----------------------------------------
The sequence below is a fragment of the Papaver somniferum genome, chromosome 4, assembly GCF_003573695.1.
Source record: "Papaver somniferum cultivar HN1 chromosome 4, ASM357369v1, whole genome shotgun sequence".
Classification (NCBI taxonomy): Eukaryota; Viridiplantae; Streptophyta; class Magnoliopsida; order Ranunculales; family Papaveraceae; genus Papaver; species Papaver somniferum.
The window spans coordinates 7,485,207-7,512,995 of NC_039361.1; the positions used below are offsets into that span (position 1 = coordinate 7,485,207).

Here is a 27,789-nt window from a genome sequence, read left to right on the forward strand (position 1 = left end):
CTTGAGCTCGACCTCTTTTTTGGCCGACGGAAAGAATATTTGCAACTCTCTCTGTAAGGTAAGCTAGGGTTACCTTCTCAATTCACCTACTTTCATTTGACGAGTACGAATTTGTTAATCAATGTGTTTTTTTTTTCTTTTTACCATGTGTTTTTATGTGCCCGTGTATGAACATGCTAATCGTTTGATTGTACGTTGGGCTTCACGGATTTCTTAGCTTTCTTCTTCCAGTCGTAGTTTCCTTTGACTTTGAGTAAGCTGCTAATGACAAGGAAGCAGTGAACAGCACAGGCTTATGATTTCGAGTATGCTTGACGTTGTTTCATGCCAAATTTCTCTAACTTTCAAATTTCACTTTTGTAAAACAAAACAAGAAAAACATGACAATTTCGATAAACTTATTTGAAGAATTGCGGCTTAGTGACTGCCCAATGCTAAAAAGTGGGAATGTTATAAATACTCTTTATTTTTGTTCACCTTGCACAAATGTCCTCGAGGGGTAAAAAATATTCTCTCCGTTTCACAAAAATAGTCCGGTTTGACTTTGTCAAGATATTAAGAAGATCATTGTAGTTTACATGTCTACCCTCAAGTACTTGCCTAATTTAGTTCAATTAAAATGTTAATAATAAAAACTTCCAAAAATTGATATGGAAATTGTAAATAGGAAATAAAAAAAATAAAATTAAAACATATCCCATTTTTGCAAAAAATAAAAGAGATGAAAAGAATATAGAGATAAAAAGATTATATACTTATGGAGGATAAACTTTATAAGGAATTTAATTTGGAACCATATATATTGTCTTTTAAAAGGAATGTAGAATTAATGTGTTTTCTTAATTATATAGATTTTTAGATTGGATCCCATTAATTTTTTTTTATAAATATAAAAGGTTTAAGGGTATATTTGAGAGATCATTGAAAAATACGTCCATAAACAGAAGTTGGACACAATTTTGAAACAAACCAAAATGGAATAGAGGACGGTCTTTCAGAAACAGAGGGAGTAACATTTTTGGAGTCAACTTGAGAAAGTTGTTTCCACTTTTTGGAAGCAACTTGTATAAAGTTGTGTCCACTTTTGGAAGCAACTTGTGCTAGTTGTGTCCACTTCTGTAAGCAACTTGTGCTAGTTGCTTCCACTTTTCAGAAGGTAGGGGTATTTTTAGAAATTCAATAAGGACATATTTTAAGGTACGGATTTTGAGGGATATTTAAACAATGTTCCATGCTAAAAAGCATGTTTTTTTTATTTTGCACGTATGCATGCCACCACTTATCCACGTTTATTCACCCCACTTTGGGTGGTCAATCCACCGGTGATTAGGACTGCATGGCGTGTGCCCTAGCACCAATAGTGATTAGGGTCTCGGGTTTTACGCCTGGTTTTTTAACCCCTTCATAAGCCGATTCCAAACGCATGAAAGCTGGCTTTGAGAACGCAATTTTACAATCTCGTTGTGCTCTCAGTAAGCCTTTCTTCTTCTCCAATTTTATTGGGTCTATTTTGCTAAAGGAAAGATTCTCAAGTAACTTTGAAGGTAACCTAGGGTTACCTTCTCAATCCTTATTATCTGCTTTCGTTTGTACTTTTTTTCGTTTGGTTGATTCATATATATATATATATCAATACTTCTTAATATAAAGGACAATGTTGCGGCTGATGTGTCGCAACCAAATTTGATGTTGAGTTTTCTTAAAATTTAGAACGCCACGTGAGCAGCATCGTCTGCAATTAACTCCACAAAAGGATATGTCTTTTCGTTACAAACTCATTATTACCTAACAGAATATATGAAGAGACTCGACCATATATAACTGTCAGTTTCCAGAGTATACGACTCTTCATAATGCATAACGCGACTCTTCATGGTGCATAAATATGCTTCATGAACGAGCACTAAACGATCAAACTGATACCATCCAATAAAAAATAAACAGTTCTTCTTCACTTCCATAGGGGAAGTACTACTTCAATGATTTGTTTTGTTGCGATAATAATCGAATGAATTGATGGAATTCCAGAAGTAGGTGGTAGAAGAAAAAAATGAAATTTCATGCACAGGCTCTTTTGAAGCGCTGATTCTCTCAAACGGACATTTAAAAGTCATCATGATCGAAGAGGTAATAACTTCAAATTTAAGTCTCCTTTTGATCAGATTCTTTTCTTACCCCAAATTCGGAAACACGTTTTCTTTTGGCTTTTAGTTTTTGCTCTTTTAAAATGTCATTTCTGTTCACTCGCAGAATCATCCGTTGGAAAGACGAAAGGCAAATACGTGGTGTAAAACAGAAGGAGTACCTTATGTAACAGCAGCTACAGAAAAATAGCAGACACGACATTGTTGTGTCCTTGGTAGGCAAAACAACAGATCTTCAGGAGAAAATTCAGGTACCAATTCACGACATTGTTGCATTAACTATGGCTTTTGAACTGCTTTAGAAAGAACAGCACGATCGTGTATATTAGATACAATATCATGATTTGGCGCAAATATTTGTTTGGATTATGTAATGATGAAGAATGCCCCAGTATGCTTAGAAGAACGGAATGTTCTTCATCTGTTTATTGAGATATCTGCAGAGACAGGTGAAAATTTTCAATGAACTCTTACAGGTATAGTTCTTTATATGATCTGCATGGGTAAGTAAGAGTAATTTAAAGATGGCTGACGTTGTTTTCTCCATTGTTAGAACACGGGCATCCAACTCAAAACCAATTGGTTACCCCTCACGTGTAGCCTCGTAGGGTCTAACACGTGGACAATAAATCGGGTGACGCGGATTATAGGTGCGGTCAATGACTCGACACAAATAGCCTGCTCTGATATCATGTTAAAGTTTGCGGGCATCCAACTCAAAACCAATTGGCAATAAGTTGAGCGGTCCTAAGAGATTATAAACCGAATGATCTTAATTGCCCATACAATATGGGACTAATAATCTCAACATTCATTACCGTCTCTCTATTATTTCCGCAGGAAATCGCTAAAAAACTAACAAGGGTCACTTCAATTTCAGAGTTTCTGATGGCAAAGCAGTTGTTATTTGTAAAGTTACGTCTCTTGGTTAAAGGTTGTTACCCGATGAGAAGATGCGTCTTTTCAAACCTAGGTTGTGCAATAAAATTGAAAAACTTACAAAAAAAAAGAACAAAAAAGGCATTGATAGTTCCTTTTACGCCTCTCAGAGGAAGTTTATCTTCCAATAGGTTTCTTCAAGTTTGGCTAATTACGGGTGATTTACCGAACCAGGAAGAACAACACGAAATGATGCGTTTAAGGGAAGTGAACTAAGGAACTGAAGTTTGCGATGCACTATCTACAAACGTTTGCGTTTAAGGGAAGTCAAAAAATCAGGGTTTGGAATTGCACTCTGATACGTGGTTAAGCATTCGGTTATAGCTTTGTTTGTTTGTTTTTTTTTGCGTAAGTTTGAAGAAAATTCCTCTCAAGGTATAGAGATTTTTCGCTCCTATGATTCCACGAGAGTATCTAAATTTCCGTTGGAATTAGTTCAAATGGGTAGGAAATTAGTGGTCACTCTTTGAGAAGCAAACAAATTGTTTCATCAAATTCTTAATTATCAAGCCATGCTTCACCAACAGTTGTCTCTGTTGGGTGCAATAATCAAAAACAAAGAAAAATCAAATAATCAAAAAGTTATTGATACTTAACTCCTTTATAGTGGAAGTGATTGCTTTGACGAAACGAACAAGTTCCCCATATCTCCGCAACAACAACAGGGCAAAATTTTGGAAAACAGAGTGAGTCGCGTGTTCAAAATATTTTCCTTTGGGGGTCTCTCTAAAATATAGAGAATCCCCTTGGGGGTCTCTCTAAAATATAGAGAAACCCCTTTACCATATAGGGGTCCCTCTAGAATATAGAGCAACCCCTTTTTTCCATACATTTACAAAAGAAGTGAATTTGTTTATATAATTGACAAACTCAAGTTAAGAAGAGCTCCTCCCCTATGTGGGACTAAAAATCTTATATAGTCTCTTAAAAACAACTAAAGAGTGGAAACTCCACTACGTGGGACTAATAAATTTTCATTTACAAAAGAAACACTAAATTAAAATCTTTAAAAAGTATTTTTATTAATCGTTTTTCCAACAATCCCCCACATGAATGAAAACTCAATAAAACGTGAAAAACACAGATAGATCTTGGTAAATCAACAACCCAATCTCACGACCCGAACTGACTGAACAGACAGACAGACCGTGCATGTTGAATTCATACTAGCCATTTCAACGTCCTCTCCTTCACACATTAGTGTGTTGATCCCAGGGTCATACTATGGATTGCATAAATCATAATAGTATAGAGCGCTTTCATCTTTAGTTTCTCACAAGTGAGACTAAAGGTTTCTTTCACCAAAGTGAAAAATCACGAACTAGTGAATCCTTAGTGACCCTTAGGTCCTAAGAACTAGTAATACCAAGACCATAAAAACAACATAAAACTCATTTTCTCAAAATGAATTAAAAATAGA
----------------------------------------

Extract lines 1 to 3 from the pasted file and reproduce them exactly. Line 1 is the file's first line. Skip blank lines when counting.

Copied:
The sequence below is a fragment of the Papaver somniferum genome, chromosome 4, assembly GCF_003573695.1.
Source record: "Papaver somniferum cultivar HN1 chromosome 4, ASM357369v1, whole genome shotgun sequence".
Classification (NCBI taxonomy): Eukaryota; Viridiplantae; Streptophyta; class Magnoliopsida; order Ranunculales; family Papaveraceae; genus Papaver; species Papaver somniferum.